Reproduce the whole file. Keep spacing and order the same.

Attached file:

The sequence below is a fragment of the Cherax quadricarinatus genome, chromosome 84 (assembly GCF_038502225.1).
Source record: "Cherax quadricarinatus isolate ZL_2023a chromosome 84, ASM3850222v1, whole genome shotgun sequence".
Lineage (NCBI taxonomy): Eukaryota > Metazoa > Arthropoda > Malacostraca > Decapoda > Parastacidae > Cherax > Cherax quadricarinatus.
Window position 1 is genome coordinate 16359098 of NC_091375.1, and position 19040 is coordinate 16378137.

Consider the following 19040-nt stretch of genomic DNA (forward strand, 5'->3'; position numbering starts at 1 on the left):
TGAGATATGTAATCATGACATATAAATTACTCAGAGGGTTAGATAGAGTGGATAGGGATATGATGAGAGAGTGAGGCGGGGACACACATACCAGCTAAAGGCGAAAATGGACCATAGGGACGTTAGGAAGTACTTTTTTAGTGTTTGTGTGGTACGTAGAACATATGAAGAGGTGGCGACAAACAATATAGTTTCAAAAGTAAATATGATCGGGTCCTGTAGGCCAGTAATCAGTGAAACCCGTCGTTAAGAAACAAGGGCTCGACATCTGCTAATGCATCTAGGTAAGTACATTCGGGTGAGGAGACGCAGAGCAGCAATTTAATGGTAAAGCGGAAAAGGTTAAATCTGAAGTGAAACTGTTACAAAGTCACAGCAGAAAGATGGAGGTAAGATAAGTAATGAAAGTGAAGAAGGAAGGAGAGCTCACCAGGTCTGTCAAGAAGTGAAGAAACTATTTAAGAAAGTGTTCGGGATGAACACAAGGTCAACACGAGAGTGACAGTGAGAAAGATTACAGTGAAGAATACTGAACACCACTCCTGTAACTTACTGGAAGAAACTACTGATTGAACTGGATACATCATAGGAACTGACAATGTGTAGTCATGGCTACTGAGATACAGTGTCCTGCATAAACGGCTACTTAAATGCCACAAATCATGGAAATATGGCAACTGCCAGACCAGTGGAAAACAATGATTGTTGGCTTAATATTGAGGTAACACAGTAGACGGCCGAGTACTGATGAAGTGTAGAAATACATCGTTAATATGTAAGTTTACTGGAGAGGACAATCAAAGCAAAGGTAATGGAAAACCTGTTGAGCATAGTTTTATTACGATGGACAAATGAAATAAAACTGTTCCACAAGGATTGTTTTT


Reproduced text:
The sequence below is a fragment of the Cherax quadricarinatus genome, chromosome 84 (assembly GCF_038502225.1).
Source record: "Cherax quadricarinatus isolate ZL_2023a chromosome 84, ASM3850222v1, whole genome shotgun sequence".
Lineage (NCBI taxonomy): Eukaryota > Metazoa > Arthropoda > Malacostraca > Decapoda > Parastacidae > Cherax > Cherax quadricarinatus.
Window position 1 is genome coordinate 16359098 of NC_091375.1, and position 19040 is coordinate 16378137.

Consider the following 19040-nt stretch of genomic DNA (forward strand, 5'->3'; position numbering starts at 1 on the left):
TGAGATATGTAATCATGACATATAAATTACTCAGAGGGTTAGATAGAGTGGATAGGGATATGATGAGAGAGTGAGGCGGGGACACACATACCAGCTAAAGGCGAAAATGGACCATAGGGACGTTAGGAAGTACTTTTTTAGTGTTTGTGTGGTACGTAGAACATATGAAGAGGTGGCGACAAACAATATAGTTTCAAAAGTAAATATGATCGGGTCCTGTAGGCCAGTAATCAGTGAAACCCGTCGTTAAGAAACAAGGGCTCGACATCTGCTAATGCATCTAGGTAAGTACATTCGGGTGAGGAGACGCAGAGCAGCAATTTAATGGTAAAGCGGAAAAGGTTAAATCTGAAGTGAAACTGTTACAAAGTCACAGCAGAAAGATGGAGGTAAGATAAGTAATGAAAGTGAAGAAGGAAGGAGAGCTCACCAGGTCTGTCAAGAAGTGAAGAAACTATTTAAGAAAGTGTTCGGGATGAACACAAGGTCAACACGAGAGTGACAGTGAGAAAGATTACAGTGAAGAATACTGAACACCACTCCTGTAACTTACTGGAAGAAACTACTGATTGAACTGGATACATCATAGGAACTGACAATGTGTAGTCATGGCTACTGAGATACAGTGTCCTGCATAAACGGCTACTTAAATGCCACAAATCATGGAAATATGGCAACTGCCAGACCAGTGGAAAACAATGATTGTTGGCTTAATATTGAGGTAACACAGTAGACGGCCGAGTACTGATGAAGTGTAGAAATACATCGTTAATATGTAAGTTTACTGGAGAGGACAATCAAAGCAAAGGTAATGGAAAACCTGTTGAGCATAGTTTTATTACGATGGACAAATGAAATAAAACTGTTCCACAAGGATTGTTTTT